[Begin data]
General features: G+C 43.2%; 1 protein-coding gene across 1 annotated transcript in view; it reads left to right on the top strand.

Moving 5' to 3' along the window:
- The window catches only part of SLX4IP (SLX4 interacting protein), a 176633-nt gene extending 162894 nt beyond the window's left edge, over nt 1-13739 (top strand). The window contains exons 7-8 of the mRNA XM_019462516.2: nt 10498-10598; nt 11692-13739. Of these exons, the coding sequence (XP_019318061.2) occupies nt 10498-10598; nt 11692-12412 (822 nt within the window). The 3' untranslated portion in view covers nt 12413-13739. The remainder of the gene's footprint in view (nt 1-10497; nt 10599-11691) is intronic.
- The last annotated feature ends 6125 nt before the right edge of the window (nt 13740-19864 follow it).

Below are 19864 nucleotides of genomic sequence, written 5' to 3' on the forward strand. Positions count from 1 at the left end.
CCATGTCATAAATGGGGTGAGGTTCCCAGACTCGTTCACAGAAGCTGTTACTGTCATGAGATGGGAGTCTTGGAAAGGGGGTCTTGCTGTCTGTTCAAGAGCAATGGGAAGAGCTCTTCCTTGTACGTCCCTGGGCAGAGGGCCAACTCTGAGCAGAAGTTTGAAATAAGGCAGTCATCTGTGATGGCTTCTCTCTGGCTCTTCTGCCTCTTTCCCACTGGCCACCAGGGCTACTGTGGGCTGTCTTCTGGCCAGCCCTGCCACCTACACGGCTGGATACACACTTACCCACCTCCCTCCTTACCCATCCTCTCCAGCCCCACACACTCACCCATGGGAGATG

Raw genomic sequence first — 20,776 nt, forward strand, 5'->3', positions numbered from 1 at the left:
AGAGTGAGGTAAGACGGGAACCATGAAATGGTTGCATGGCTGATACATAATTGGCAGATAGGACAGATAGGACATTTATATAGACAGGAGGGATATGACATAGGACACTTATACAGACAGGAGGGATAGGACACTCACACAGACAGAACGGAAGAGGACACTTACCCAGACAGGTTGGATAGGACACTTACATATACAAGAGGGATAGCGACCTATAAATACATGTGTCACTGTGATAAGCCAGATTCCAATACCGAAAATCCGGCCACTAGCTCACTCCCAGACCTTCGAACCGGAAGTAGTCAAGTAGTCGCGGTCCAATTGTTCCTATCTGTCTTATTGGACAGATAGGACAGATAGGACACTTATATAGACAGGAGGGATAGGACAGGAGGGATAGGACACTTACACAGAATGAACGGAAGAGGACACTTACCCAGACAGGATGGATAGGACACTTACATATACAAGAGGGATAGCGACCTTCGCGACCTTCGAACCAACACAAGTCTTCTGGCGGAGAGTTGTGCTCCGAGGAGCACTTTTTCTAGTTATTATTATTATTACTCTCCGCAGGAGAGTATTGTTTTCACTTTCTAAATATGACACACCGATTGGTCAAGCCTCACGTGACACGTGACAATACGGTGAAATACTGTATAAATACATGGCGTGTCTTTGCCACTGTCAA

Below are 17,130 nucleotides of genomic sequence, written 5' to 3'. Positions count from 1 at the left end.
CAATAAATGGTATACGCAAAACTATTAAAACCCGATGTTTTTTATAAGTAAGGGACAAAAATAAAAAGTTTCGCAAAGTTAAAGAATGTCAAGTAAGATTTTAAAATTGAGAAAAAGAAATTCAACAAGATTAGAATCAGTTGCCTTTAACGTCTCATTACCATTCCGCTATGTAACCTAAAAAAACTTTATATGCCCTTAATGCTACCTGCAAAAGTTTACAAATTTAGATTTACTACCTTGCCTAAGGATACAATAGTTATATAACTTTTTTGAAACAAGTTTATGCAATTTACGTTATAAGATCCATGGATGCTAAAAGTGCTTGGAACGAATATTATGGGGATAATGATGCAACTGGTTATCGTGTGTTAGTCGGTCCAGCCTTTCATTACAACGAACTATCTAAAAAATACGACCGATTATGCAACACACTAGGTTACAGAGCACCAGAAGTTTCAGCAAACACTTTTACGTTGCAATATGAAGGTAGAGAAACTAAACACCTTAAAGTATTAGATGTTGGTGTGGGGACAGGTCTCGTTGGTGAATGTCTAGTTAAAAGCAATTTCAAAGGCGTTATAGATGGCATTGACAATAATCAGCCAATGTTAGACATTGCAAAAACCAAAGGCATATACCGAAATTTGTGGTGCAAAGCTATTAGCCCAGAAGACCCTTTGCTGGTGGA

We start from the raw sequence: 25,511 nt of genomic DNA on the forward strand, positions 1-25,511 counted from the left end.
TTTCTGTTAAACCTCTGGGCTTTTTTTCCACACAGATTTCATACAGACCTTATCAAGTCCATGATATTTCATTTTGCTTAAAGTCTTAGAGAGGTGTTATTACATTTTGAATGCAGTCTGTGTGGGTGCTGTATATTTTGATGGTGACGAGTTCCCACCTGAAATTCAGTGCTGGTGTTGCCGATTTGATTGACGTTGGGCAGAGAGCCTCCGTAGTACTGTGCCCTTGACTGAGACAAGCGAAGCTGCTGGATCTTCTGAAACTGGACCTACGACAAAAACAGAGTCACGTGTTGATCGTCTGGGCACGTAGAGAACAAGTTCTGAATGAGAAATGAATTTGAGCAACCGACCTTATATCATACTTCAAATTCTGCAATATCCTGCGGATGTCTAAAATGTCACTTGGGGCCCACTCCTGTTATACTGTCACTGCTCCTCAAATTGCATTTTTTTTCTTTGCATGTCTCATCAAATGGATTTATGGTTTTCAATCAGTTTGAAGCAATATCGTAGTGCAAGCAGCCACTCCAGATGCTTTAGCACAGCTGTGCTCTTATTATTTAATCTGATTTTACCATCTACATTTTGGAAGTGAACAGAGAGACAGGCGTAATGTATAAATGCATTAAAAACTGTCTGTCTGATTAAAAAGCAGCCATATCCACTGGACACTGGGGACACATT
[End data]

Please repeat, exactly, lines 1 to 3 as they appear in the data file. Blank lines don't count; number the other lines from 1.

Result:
General features: G+C 43.2%; 1 protein-coding gene across 1 annotated transcript in view; it reads left to right on the top strand.

Moving 5' to 3' along the window:
- The window catches only part of SLX4IP (SLX4 interacting protein), a 176633-nt gene extending 162894 nt beyond the window's left edge, over nt 1-13739 (top strand). The window contains exons 7-8 of the mRNA XM_019462516.2: nt 10498-10598; nt 11692-13739. Of these exons, the coding sequence (XP_019318061.2) occupies nt 10498-10598; nt 11692-12412 (822 nt within the window). The 3' untranslated portion in view covers nt 12413-13739. The remainder of the gene's footprint in view (nt 1-10497; nt 10599-11691) is intronic.